While ultra high definition video—you know it better as 4K—has been making steady inroads among the pro ranks for years, it hasn't yet hit with the masses. The Panasonic Lumix GH4 wants to prove that the ability to capture 4K video is something every shooter needs, whether they own an 85-inch 4K TV or not.
The GH4 is a $1700 mirrorless camera that shoots 16 megapixel stills, but is really geared toward recording video in 4K or 1080p. It has a micro four-thirds sensor which is compatible with tons of lenses from Panasonic or Olympus. It'll appeal most to filmmakers and videographers with a bloodlust for 4K—and those ranks are growing.
The ultra high-definition format is just making its way into consumer cameras, and the GH4 is the first system camera offering a solid mix of great 4K image quality, ease-of-use, small form factor, and all at a price that's not out of reach for young pros or upstart video makers.
The GH4 looks pretty much the same as 2012's GH3. In fact, aside from the locking mode dial on top, it's exactly the same. Where the appeal of most micro four thirds cameras lies in their relatively small, stylish, retro bodies—see the Olympus PEN or OM-D series—the GH4 is large and kind of boring, more like a DSLR.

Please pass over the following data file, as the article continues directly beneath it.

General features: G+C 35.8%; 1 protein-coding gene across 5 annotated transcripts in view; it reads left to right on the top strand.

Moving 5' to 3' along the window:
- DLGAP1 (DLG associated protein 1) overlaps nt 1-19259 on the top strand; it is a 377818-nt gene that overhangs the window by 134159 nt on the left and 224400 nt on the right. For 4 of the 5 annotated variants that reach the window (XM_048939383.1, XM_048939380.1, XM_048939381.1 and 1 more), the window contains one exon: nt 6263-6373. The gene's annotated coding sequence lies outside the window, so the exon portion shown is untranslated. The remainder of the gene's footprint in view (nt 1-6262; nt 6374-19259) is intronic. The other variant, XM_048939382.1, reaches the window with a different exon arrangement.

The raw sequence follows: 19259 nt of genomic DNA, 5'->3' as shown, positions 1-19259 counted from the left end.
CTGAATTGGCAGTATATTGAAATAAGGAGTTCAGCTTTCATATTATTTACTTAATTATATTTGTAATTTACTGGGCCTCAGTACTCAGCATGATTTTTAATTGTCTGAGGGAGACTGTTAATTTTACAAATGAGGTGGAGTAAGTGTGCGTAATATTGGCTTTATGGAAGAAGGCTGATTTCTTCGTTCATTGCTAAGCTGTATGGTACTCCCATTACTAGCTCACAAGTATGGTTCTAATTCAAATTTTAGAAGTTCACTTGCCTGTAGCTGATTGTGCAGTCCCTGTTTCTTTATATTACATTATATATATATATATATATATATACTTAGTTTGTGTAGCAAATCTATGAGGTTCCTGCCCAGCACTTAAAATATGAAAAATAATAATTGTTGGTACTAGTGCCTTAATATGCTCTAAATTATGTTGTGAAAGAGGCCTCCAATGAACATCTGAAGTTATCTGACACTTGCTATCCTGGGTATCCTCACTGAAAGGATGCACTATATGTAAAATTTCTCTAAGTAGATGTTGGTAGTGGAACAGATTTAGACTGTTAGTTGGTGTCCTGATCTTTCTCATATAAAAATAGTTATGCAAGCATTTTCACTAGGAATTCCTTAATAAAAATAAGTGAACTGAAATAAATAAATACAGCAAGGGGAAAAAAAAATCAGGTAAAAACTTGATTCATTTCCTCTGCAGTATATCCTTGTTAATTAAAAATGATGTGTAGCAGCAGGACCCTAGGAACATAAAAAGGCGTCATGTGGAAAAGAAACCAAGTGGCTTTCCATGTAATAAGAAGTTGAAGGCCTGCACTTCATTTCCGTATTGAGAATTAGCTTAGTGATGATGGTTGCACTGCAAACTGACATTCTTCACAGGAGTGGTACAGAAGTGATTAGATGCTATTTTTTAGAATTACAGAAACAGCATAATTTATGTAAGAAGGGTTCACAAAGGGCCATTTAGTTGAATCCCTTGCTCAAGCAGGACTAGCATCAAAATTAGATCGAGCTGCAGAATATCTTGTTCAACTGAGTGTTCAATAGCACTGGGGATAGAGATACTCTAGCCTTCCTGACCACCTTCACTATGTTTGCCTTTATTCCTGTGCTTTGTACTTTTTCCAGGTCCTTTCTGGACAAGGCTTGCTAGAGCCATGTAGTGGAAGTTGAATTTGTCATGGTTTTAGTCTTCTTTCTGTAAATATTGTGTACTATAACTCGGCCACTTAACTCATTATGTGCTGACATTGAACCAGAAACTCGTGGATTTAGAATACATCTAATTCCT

It would have been nice if Panasonic showed some inventiveness and spruced things up a bit, but as far as utility goes, everything here is perfectly functional. The beefy rubberized grip is comfortable to hold, and most of the buttons are well-placed so you don't have to stretch your fingertips too far. The touchscreen LCD display flips out and rotates, which is key for shooting video at tough angles, or you can look through the brilliantly clear electronic viewfinder, whose 2.3 million dots put it right up there with the best viewfinders found on the Olympus OM-D EM-1, Sony a6000, or Fujifilm X-T1.
There are one or two slight residual ergonomic issues from the GH3 that the GH4 should have remedied, like the rear control wheel, which suffers from being too flush with the rubber backing. It's nothing to spoil your supper, though.
We're going to focus on video here, because that's where the GH4 flexes its muscles, and why you'd considering buying it over its prime competition. That's not to say it can't be an everyday shooter; as a still camera, it's pretty fantastic, showing off the best of what the micro four thirds system can do.